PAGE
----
We next chose three Arabidopsis chloroplast genes (psaA, rbcL and rrn16S) to investigate whether TALED-mediated edits in chloroplast DNA (cpDNA) could be stably maintained in whole plants. We obtained T1 transformants using a transfer DNA binary vector encoding a TALED pair specific to each gene under the control of the RPS5A promoter and the 35S terminator11 (Extended Data Fig. 2). Targeted deep sequencing showed that A-to-G base editing was induced at multiple positions with frequencies of up to 99% in 16 of 20 T1 plants transformed with the psaA-targeted TALED pair (Extended Data Fig. 3a). Among the 16 edited transformants, 15 plants had mutations that disrupted the start codon (A8 and A9, underlined in Fig. 2a). As a result, seven transformants showed an albino phenotype to varying degrees. Two plantlets with almost complete albino phenotypes failed to grow (Extended Data Fig. 3b). As shown with lettuce protoplasts (Fig. 1f,g), C-to-T conversions were also observed, with editing frequencies of up to 98% (#2, C2) in these T1 plants (Extended Data Fig. 3c). Interestingly, unlike psaA T1 #1 and #2 plants showing a wild-type morphology without an albino phenotype, the psaA T1 #3 plant was mosaic, with green, chimaeric and pale-green leaves. Pale-green traits were also observed in stems and siliques (Fig. 2b). In particular, the editing frequencies of an adenine (A8) in the start codon were 0.1%, 31% and 95% in green, chimaeric and pale-green leaves, suggesting that albinism was caused by the disruption of the psaA gene via adenine base editing (Fig. 2a,b). The other five chimaeric T1 plants (#16–20) also showed A-to-G conversions at this position (A8), with frequencies that ranged from 52% to 78% (Extended Data Fig. 3a). Two T1 (#9 and #10) plantlets with the highest editing frequencies (97% and 99%) at this position died prematurely. These results demonstrate that nearly homoplasmic (~99%) adenine editing can be obtained in Arabidopsis T1 transformants using TALEDs expressed under the control of the RPS5A promoter, which is active at an early embryonic stage in meristem regions16.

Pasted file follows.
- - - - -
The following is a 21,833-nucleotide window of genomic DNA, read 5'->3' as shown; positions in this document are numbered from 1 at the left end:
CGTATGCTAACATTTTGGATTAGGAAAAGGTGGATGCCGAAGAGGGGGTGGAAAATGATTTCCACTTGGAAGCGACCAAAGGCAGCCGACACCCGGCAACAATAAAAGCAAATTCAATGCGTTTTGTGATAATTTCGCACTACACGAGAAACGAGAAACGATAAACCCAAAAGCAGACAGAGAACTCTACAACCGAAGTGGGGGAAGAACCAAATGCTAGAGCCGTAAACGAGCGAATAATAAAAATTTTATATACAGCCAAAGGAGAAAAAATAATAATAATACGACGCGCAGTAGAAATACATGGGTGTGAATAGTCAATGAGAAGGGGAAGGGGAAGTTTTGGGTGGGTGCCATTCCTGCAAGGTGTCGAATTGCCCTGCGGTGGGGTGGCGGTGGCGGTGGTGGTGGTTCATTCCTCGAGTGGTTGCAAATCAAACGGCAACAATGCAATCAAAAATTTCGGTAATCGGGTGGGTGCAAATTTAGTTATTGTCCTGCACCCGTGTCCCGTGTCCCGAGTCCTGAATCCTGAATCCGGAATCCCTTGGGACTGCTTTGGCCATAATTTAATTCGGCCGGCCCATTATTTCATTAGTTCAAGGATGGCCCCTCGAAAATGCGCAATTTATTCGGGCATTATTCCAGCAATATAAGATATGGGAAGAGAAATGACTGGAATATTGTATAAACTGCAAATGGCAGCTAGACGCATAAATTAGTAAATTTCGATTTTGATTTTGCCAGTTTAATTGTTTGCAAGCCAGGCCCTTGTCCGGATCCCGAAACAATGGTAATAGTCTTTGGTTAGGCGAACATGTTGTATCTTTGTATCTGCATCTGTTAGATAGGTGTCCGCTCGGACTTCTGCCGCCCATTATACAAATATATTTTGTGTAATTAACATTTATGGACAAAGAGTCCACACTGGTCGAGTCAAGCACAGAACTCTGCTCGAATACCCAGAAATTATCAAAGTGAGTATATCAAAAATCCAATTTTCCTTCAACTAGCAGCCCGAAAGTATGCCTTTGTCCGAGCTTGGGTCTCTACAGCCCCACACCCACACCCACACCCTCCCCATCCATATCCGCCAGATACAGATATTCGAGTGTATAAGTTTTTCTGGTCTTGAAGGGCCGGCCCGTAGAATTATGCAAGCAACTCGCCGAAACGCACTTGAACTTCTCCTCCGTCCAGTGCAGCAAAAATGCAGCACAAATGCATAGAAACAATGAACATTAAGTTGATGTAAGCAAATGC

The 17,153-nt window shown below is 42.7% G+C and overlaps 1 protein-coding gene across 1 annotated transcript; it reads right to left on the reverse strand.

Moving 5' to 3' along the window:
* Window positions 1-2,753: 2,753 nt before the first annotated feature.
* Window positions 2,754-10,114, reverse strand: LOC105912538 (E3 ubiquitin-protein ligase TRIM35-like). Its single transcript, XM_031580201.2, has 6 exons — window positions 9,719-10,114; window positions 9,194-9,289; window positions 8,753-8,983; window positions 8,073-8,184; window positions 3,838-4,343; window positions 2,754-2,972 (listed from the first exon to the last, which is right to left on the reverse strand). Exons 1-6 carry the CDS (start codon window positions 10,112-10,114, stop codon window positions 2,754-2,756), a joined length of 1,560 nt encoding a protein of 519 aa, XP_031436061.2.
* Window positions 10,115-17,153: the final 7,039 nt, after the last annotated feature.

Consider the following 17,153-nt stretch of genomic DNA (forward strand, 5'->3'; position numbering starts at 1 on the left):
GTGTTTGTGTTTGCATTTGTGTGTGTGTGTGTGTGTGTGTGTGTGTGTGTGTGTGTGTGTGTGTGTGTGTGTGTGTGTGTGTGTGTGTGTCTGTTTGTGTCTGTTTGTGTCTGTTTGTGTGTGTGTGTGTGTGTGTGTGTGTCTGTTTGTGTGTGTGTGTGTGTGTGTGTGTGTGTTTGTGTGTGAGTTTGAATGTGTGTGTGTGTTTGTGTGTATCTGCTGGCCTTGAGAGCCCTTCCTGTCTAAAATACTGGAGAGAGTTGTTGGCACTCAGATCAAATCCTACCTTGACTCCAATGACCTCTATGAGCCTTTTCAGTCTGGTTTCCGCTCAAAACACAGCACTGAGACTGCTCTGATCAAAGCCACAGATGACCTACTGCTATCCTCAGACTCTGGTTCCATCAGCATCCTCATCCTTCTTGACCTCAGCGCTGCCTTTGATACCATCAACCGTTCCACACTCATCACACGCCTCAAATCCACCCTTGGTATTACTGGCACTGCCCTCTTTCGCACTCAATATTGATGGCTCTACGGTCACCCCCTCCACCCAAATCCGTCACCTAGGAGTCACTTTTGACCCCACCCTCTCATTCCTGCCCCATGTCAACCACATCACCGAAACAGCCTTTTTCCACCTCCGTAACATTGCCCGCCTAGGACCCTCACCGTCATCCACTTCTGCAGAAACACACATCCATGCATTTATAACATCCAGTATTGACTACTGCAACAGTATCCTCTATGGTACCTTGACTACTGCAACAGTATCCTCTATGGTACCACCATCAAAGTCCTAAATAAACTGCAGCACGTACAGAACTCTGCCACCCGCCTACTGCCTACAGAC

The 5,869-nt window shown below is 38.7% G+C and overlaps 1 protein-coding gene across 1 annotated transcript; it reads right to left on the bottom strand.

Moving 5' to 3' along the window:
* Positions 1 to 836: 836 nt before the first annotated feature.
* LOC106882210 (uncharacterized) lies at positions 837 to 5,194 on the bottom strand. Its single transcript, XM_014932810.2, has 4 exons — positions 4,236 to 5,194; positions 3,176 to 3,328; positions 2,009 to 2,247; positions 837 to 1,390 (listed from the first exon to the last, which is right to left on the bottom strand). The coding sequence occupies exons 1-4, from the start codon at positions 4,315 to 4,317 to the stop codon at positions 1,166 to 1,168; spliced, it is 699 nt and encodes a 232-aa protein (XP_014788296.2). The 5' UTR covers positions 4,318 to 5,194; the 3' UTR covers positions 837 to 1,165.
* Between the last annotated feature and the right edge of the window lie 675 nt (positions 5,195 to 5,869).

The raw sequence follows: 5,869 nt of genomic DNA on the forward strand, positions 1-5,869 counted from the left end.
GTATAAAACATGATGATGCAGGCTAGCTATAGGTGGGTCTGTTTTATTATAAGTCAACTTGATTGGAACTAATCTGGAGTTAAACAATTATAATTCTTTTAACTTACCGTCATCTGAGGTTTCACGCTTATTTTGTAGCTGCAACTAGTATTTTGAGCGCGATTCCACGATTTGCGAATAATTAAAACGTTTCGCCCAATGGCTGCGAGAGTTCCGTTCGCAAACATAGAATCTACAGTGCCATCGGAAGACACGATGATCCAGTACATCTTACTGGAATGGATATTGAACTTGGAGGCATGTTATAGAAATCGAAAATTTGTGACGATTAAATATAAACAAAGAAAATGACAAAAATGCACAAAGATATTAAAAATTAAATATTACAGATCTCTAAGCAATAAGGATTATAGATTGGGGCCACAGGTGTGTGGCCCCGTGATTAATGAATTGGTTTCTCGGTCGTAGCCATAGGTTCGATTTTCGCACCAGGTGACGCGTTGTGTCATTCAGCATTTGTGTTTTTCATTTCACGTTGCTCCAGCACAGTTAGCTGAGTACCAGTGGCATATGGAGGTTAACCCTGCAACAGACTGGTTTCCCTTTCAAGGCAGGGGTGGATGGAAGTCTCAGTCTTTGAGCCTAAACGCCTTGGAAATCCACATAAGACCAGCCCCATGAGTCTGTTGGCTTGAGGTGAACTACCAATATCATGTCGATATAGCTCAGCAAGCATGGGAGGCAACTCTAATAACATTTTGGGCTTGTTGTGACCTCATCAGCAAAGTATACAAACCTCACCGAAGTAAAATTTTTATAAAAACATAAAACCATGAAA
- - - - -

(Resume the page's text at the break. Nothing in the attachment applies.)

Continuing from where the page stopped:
Fig. 2: TALED-mediated cpDNA editing in Arabidopsis.
figure 2

ad, Heat maps showing editing frequencies and phenotypes of Arabidopsis T1 plants expressing TALEDs targeted to psaA (a,b), rbcL (c) and rrn16S (d). The TALE-binding regions are shown in green. The start codon in psaA (a) and the codon for His294 in rbcL (c) are underlined. WT, wild type.

Source data

We next analysed rbcL-targeted T1 plants. The rbcL gene encodes the large, catalytic subunit of RuBisCo, the enzyme catalysing CO2 fixation in chloroplasts1. A-to-G conversions were induced at several positions in the spacer region with editing frequencies of up to 99.3% in a total of six T1 transformants with chimaeric leaves (Fig. 2c and Extended Data Fig. 4). C-to-T conversions were rarely induced at two positions in a 5′-TC-3′ context (C5 and C10) in these plants. These mutations gave rise to alterations in amino acid sequences around His294 (underlined in Fig. 2c), an amino acid residue absolutely conserved among all members of the RuBisCo superfamily. Apparently, the resulting RuBisCo proteins were poorly active, resulting in partial albinism. In addition, we obtained a total of 37 T1 plants with the rrn16S-targeted TALED. Among these, 35 plants were base edited with frequencies that ranged from 1.3% to 99.8% (Fig. 2d and Extended Data Fig. 5), demonstrating that homoplasmic mutations can be induced in whole plants using TALEDs.